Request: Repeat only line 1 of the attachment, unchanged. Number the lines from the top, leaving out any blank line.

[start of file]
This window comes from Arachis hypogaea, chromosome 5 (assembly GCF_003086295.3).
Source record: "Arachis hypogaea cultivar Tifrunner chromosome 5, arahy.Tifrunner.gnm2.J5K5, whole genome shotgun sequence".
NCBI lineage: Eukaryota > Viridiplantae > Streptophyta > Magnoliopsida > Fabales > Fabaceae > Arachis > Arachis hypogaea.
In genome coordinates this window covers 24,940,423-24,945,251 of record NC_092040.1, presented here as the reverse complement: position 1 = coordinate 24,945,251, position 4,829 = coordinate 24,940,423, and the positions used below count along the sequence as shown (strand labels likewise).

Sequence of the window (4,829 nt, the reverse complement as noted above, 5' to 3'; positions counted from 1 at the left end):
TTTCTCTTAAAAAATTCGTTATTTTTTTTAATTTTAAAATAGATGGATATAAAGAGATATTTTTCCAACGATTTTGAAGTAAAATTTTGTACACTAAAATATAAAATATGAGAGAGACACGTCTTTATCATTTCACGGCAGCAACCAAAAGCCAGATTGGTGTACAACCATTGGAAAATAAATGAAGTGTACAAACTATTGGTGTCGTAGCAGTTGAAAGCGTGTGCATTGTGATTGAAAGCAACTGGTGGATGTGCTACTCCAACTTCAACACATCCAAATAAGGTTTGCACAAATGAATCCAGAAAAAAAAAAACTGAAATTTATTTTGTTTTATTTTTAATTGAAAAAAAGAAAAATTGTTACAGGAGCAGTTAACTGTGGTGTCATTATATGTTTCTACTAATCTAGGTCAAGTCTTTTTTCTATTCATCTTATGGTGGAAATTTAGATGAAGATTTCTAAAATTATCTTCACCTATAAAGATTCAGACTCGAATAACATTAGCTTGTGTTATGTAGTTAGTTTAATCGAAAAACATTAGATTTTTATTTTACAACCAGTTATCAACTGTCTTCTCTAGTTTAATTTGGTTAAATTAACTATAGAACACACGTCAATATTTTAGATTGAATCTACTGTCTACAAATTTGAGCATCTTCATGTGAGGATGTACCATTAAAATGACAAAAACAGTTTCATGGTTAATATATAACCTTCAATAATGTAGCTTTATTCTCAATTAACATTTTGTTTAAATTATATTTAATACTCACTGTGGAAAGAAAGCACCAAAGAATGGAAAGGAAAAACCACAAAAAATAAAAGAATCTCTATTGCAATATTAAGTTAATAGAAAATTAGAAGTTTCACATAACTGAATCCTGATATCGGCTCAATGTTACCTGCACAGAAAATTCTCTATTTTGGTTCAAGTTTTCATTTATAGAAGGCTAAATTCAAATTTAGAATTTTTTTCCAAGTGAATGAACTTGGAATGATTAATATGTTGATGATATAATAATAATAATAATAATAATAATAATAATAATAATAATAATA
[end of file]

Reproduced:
This window comes from Arachis hypogaea, chromosome 5 (assembly GCF_003086295.3).